[OPE-L:7109] slavery, surplus value II

From: Rakesh Bhandari (rakeshb@stanford.edu)
Date: Fri May 03 2002 - 10:41:42 EDT

Jerry continues

>Yet, to concentrate _only_ on the characteristic of commodity
>(understood here to mean simply a product that was produced
>with the intention of sale)  production when discussing *surplus
>value* is to ignore the   _specific_   production relations  under
>which surplus value is created.

1. Before we get to what you think I have ignored, let's get clear 
what I have introduced and what you have ignored.

  Marx makes a distinction between products that are produced with an 
intention of sale at prices of production and that are thus big C 
commodities from the start and products that can be dumped on the 
market below their values as little c commodities because subsistence 
requirements have already been met.

In the former case, value regulates production: a condition of the 
supply of plantation commodities was the plantation capitalists' 
ability to realize prices of production.  In the latter case value 
and price of production do not regulate production. The prices at 
which the surplus product can be dumped on the market are much more 
arbitrary and indeterminate and despite that indeterminacy viability 
and reproduction are not threatened as long as subsistence 
requirements are met

Marx clearly and correctly thought that value regulated the 
production of modern plantation slaves. Plantations sometimes had to 
go bankrupt and bought cheap so that the new owner could make the so 
called average profit. Therefore, the regulatory power of value does 
not depend on wage labor, though it may depend on the inputs having 
taken the commodity and thus money form.

Of course at this point you may want to say that modern plantation 
slavery was regulated by value but slaves themselves did not produce 
surplus value, though since they were not donkeys they objectified 
alienated human labor in commodities such as sugar, cotton, tobacco, 
indigo which were thus  values from the start, not  objects which 
were meant first for direct consumption.

  2. It is very wrong to say that I have concentrated only on the 
commodity characteristic of the output.

I have also pointed repeatedly to commodity characteristics of the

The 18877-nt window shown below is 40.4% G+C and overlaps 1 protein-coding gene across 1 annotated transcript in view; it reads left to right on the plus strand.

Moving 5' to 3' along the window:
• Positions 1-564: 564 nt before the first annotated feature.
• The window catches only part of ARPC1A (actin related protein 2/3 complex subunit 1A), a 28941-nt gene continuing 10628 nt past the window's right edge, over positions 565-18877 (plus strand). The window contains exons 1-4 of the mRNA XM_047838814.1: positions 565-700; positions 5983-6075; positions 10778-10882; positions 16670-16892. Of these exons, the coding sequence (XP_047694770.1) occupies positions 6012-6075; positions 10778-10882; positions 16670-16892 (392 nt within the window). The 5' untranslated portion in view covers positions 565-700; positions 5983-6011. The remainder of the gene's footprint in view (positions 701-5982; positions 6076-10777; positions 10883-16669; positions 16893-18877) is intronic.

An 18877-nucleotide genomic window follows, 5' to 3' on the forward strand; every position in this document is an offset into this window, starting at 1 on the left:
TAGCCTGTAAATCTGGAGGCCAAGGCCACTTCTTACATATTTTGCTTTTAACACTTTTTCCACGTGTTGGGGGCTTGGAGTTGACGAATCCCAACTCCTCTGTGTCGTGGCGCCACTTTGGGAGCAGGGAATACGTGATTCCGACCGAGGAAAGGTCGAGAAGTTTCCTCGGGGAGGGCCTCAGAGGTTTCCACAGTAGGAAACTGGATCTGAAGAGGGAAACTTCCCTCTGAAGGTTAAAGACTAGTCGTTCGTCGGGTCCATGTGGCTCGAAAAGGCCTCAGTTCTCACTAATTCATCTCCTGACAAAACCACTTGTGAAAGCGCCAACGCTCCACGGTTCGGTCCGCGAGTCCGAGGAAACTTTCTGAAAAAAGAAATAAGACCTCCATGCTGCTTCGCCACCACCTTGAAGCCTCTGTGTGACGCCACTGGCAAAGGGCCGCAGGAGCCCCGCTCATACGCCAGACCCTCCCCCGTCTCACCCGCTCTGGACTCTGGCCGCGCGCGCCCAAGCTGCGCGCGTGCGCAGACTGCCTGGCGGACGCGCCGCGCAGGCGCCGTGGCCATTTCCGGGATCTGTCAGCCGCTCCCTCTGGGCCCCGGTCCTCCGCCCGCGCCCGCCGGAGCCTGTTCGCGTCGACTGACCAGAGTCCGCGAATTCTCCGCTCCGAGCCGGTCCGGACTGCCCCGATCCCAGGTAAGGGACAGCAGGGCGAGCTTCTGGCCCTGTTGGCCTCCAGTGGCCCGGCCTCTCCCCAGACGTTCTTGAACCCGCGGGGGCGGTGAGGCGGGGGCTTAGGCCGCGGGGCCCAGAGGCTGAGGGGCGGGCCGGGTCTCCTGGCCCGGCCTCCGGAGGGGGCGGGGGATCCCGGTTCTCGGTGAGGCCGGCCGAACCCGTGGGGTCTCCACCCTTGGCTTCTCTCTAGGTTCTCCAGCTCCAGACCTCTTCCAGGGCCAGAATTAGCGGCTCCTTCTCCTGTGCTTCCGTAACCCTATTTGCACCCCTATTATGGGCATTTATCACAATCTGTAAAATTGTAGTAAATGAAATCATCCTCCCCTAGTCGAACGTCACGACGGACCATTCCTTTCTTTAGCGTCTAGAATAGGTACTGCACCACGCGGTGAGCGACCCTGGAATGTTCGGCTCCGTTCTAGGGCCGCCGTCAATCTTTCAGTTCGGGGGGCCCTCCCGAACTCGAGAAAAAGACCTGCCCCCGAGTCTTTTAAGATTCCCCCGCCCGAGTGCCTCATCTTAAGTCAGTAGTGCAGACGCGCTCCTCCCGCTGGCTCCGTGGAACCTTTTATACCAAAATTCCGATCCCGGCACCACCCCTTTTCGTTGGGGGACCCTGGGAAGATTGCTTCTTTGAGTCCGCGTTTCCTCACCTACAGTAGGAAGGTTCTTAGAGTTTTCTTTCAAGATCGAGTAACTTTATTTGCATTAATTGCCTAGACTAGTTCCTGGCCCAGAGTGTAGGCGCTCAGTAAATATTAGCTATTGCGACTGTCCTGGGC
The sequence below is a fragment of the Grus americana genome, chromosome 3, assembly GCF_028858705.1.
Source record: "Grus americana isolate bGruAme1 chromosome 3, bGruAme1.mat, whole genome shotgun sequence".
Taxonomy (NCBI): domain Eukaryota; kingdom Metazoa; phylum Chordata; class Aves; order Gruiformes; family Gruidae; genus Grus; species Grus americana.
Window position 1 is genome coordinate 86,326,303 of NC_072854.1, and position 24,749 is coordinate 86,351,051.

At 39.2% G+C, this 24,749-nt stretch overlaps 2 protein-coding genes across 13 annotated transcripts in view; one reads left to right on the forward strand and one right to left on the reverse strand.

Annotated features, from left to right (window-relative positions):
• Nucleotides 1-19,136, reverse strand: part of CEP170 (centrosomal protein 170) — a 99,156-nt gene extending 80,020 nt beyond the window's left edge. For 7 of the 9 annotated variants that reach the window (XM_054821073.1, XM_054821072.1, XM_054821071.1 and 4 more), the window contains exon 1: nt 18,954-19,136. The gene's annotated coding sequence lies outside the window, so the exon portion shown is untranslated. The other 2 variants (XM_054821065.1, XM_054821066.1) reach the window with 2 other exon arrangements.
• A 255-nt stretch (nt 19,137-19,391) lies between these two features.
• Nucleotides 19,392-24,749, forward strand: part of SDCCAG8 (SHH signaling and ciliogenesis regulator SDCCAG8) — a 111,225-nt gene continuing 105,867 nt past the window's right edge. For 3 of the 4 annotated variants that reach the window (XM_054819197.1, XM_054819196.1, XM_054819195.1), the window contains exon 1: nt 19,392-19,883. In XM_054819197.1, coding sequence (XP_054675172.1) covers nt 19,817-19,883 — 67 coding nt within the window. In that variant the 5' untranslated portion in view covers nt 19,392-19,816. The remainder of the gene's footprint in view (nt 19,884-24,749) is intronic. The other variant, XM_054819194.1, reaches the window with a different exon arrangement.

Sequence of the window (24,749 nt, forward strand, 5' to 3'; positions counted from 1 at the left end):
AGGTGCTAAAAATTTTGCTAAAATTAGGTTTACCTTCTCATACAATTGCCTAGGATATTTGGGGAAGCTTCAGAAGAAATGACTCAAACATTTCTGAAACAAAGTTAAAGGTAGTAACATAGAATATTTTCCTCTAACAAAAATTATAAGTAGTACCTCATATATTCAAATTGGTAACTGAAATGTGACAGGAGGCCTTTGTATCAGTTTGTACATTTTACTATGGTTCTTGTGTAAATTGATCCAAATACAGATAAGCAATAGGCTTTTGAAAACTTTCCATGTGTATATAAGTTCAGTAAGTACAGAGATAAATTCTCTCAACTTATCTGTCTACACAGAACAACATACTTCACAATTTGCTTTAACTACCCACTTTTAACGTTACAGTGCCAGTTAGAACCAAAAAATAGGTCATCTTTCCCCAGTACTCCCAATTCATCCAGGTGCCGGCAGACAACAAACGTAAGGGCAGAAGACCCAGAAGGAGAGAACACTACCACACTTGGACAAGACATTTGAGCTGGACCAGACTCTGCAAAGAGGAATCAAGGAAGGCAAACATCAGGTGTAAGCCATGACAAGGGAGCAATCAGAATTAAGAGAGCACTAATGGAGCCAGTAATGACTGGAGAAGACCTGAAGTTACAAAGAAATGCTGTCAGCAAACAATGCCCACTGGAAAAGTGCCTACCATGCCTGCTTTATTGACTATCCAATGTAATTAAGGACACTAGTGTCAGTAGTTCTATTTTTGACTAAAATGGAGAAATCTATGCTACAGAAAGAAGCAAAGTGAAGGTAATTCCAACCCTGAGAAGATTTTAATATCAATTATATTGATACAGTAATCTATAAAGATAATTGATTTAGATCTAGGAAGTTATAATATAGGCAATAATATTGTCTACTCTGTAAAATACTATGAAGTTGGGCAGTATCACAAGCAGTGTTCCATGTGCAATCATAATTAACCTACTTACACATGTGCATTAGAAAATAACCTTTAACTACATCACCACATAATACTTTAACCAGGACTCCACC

inputs into modern plantation slavery--the commodity form of the 
means of production, the commodity form of subsistence goods, and the 
borrowing of money on the market.

It is exactly because of the monetization of the inputs, i.e., over 
and above faux fraix there was an investment in constant and variable 
capital (a money investment was made to purchase directly the 
subsistence goods that would allow for the reproduction of a value 
posting, albeit enslaved, proletariat), that slaves had to produce 
the quantity of saleable commodities needed for  the plantation 
capitalist to realize the average rate of profit vis a vis the 
capital investment that he had been made in the plantation.

Unlike the colonial settler peasantry, modern plantation slaves thus 
worked under the compulsion of value and valorization since not only 
the ouput but also the input had taken the commodity form and been 

So you are simply refusing to understand me in saying that I 
concentrate only on the commodity characteristic of the output.

This comes close to bad faith argumentation.

Let's go on:

>Let us consider how these two sets of social relations express
>two *fundamentally* different forms of production relations *even
>where and when the producers in both relations are engaged in
>commodity production* --

Jerry, you forget that our argument is not whether a taxonomic 
exercise in the differences between slavery and wage labor is 
possible. I have never denied it.
You are switching topics. Another form of bad faith.

What you have to to show is why those differences make it such that 
only wage labor can produce surplus value and non wage labor can 
produce only a surplus product.

I shall now look at your points to show that they do not speak for or 
against your a and b theses.

>Within *all* class societies, the exploiting class has certain common
>goals within the production process:
>a) where possible, increase the *intensity of labor*  As we have
>discussed previously the specific *way* in which the intensity of
>labor can be increased is fundamentally and essentially different
>under a plantation owner/slave relation than under a capitalist/
>wage-labor relation;

I have already shown that this point does not establish your theses. 
You never did reply; now you repeat the point. Unethical form of 

>b) where possible,  increase the *working day* and/or *workweek*.
>Under the plantation owner/slave system, direct control is required;
>under the capitalist/wage-labor system, indirect control is
>built in.  Fear of  physical punishment vs. fear of joining the
>IRA  represent very different forms of compulsion (and make
>possible different forms of resistance);

This is in fact the same point as (a).

As I have pointed out the fear of being thrust into the IRA may not 
have been great enough to compel the reliable performance of surplus 

American capitalist farmers had tried wage labor and indentured 
labor; they failed. There was a resort to slavery; moreover, there 
was resort to a historically unique form of slavery exclusively of 
one race. It's an anachronism to say that early capitalism had to 
rely or could have relied on the same mechanisms for the compulsion 
of surplus labor as does a developed capitalism.

>c) where desirable, introduce *technical change* in means of
>production.   The *benefits* of  technical change for the
>exploiting class vary depending on which class they confront in
>the labor process.  E.g. technical change where there is wage-
>labor is not only used to expel workers from the production
>process but is also utilized to decrease the bargaining power
>of workers and drive down wages and benefits ... and increase
>the intensity of labor, etc..  This is very different for *why* a
>plantation owner might under certain circumstances increase
>technical change in means of production on the plantation.

Well  as a side note:  sugar plantations assimilated machinery before 
textile mills, as Fogel shows (which does not mean that I agree with 
his characterization of slave psychology or the structure of the 
slave family).